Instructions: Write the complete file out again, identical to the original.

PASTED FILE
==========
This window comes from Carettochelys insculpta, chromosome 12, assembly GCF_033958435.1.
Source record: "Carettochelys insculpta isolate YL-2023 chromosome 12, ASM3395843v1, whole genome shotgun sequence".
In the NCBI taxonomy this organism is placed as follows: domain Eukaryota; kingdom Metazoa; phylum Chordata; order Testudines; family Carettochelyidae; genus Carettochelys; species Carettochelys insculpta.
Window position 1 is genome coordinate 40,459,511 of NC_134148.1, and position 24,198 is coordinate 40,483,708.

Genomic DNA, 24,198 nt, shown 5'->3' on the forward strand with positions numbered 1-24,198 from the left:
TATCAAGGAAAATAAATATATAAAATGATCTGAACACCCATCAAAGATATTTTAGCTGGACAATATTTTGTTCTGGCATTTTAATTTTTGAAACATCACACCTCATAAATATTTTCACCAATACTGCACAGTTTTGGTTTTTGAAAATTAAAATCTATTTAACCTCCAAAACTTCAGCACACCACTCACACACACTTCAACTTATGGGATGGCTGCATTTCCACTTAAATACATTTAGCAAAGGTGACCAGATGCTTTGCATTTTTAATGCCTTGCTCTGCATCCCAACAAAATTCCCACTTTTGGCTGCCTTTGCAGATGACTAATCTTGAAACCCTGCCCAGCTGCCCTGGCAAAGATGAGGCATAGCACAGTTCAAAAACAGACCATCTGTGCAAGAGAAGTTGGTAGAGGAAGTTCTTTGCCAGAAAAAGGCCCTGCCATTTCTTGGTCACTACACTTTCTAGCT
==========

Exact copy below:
This window comes from Carettochelys insculpta, chromosome 12, assembly GCF_033958435.1.
Source record: "Carettochelys insculpta isolate YL-2023 chromosome 12, ASM3395843v1, whole genome shotgun sequence".
In the NCBI taxonomy this organism is placed as follows: domain Eukaryota; kingdom Metazoa; phylum Chordata; order Testudines; family Carettochelyidae; genus Carettochelys; species Carettochelys insculpta.
Window position 1 is genome coordinate 40,459,511 of NC_134148.1, and position 24,198 is coordinate 40,483,708.

Genomic DNA, 24,198 nt, shown 5'->3' on the forward strand with positions numbered 1-24,198 from the left:
TATCAAGGAAAATAAATATATAAAATGATCTGAACACCCATCAAAGATATTTTAGCTGGACAATATTTTGTTCTGGCATTTTAATTTTTGAAACATCACACCTCATAAATATTTTCACCAATACTGCACAGTTTTGGTTTTTGAAAATTAAAATCTATTTAACCTCCAAAACTTCAGCACACCACTCACACACACTTCAACTTATGGGATGGCTGCATTTCCACTTAAATACATTTAGCAAAGGTGACCAGATGCTTTGCATTTTTAATGCCTTGCTCTGCATCCCAACAAAATTCCCACTTTTGGCTGCCTTTGCAGATGACTAATCTTGAAACCCTGCCCAGCTGCCCTGGCAAAGATGAGGCATAGCACAGTTCAAAAACAGACCATCTGTGCAAGAGAAGTTGGTAGAGGAAGTTCTTTGCCAGAAAAAGGCCCTGCCATTTCTTGGTCACTACACTTTCTAGCT